This is an except from a post I did in the SLA blog. Since this section focuses specifically on digital preservation, I wanted to repeat it here.
Monday afternoon [June 4] there was a session entitled "The Future of the Past" with Victoria McGargar and Peter Johnson. Sponsored by the News Division, they talked about creating institutional repositories. Some institutions are realizing that long-term preservation is tough.
- McGargar mentioned that one signification digitization project has quietly started to collect pristine paper backup.
- She noted that at the LA Times, they tested 300,000 JPEG files and found that 10% of them were corrupt.
- Non-monetized assets are especially at risk. (Small collections, personal papers, etc.)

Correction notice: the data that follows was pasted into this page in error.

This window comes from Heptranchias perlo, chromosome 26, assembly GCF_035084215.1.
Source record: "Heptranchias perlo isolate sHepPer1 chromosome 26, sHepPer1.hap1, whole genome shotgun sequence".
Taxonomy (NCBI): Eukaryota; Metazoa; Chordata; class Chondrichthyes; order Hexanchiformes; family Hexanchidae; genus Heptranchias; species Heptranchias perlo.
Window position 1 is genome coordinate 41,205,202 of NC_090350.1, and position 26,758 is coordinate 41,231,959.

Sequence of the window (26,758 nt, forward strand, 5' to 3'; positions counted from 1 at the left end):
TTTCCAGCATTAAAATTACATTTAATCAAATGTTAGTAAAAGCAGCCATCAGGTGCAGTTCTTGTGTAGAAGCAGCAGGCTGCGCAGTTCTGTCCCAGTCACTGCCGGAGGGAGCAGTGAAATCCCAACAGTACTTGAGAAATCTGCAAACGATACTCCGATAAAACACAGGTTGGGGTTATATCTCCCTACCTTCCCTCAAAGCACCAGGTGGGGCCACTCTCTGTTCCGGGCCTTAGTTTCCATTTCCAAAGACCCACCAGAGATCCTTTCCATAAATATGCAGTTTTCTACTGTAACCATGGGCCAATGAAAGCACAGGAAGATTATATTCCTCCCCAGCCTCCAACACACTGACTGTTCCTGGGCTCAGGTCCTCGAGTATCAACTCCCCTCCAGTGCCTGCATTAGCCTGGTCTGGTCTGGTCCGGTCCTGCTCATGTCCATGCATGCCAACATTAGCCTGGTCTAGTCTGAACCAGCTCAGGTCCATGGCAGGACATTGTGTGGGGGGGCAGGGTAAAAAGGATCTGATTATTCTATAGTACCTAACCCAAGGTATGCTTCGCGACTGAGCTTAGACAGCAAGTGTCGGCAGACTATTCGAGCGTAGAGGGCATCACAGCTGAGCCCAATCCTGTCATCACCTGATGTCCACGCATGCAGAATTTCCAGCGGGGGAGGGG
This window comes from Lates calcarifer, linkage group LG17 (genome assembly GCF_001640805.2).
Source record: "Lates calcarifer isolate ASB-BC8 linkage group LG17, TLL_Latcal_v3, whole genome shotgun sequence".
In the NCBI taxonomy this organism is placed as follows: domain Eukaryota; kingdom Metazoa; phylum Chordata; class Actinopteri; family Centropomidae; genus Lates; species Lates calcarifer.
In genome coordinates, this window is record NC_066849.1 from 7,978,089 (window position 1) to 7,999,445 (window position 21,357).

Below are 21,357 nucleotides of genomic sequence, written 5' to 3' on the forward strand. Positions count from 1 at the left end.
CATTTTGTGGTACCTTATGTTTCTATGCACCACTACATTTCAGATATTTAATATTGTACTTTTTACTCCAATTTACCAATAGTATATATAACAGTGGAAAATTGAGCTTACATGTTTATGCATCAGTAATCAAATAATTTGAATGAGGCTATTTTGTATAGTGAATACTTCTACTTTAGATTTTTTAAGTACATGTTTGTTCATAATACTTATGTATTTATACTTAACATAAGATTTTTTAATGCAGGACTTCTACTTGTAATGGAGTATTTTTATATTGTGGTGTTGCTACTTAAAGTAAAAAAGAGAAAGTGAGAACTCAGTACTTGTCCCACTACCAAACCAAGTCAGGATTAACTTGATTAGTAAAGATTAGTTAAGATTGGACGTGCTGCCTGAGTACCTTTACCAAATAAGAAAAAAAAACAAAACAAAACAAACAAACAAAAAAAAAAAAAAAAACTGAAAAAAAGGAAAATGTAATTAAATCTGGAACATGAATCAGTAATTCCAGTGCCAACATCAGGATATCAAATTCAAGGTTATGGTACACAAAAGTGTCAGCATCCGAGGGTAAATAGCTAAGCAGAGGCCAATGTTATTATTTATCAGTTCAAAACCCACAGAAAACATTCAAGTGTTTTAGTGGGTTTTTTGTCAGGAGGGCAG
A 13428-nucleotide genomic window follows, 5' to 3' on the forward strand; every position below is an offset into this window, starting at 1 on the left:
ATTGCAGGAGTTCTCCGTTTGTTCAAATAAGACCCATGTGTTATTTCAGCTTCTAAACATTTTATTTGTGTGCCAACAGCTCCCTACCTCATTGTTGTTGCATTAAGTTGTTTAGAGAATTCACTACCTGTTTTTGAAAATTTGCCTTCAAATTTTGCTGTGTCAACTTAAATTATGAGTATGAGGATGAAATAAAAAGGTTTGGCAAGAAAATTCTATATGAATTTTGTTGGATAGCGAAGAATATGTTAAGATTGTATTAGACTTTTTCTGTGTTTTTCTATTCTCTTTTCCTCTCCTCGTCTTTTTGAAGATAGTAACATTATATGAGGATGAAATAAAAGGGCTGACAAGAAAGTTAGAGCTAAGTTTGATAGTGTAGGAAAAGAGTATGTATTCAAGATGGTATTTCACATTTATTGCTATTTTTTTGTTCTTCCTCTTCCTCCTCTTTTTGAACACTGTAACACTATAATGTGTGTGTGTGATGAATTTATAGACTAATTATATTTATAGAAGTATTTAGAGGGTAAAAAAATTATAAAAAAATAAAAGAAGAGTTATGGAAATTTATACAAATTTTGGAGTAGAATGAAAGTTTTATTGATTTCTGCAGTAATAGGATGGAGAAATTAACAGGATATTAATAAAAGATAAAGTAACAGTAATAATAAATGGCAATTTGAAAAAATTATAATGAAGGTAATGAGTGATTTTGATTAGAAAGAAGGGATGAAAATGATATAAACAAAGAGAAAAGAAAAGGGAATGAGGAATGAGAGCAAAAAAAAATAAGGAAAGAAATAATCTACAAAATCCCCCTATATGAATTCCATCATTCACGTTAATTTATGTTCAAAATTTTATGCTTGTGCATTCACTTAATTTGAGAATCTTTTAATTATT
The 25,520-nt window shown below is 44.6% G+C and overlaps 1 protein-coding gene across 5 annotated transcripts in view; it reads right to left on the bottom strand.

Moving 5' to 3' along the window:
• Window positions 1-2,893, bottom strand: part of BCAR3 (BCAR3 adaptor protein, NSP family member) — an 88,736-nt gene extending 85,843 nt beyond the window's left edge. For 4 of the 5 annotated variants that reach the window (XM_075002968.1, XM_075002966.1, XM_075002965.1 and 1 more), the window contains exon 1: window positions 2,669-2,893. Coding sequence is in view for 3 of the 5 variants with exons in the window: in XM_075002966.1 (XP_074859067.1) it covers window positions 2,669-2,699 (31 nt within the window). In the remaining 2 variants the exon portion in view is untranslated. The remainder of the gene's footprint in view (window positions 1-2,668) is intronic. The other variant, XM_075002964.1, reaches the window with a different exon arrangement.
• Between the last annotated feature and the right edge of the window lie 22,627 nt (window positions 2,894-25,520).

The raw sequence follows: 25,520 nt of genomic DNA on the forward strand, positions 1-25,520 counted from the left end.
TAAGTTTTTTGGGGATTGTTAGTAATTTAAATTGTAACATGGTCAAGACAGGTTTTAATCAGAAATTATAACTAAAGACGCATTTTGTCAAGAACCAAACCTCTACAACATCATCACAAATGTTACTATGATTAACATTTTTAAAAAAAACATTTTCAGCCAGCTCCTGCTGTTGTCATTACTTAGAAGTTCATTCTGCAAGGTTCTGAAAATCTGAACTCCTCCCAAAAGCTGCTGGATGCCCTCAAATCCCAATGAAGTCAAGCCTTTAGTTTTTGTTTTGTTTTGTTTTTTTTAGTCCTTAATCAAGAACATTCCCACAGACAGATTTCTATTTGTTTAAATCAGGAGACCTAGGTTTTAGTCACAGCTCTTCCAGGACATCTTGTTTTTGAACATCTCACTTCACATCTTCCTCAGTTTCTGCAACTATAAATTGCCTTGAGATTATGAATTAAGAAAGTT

- Although we may migrate files successfully, she should examples of where the resultant files had still become unreadable because things just didn't "translate" well.
- Files also can become corrupted without provocation.
- We need a clearer understanding of what "preservation" means.
- She talked through the core requirements for a trusted digital repository, which can be found here.
- I have a note that says that the Copyright Clearance Center may start an orphaned works repository. I'm sure she must have thrown that out as an idea or some that is being discussed, but not something that is occurring now.
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